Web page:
Gen. David Petraeus, who served as the top commander in Iraq, issued a blunt warning against U.S. military intervention to support of Baghdad's government.
The Shiite-led government of Iraqi Prime Minister Nouri al-Maliki has requested U.S. airstrikes to “break the morale” of Sunni fighters currently running amok who have seized several cities.
Sign up for breaking news alerts from NBC News
Petraeus accused Maliki’s government of “undermining” sectarian reconciliation efforts introduced following the U.S.-led invasion of Iraq, saying that what the country needs isn’t American airstirkes but a more inclusive government.
"This cannot be the United States being the air force of Shia militias or a Shia on Sunni Arab fight," Petraeus told a London conference on Wednesday. "It has to be a fight of all of Iraq against extremists who do happen to be Sunni Arabs but extremists that are wreaking havoc on a country that really had an enormous opportunity back in 2011, has made progress in certain areas but has certainly not capitalized on that enormous opportunity in the way that we had all hoped."
Maliki’s government has been roundly criticized for implementing policies that alienate and disenfranchise Iraq’s Sunni population.
"You cannot have 18 to 20 percent of the population feeling disenfranchised, feeling that it has no stake in the success of the country," Petraeus told the audience at the Margaret Thatcher Conference on Liberty. "There has to be a government that is trusted by all elements of the society.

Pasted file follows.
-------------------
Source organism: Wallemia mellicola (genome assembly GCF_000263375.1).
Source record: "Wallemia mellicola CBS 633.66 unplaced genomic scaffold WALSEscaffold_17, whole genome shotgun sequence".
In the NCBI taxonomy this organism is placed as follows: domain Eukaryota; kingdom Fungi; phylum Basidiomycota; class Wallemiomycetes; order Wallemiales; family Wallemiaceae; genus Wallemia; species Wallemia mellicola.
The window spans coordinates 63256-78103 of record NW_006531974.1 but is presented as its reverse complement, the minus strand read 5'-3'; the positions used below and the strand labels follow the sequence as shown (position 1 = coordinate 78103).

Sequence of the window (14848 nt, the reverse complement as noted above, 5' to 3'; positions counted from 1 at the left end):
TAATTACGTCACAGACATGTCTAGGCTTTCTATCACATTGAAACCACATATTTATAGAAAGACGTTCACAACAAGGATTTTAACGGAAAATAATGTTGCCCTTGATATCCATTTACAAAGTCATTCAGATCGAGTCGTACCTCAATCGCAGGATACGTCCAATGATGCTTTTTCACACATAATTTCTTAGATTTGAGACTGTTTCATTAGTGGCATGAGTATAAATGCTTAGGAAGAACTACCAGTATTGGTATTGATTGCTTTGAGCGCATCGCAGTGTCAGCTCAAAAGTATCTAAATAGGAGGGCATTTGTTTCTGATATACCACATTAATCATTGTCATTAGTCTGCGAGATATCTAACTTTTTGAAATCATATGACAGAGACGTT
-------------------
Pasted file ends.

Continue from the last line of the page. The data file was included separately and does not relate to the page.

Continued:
He added: "If America is to support, then it would be in support of a government against extremists rather than one side of what could be a sectarian civil war."
In the American invasion of Iraq in March 2003, Petraeus commanded the 101st Airborne Division and then spent two-and-a-half years in the country, eventually being assigned the job of overseeing the rebuilding of Iraqi security forces.
But he made his biggest mark as commander of U.S. forces in Iraq – overseeing the “surge” strategy in 2007 which saw more than 20,000 additional troops deploy to the country.
He later went on to command the war in Afghanistan in 2010-2011 before taking the top job at the CIA.
Petraeus resigned that post in 2012 amid a scandal over an extramarital affair.
- Cassandra Vinograd
First published June 19 2014, 4:37 AM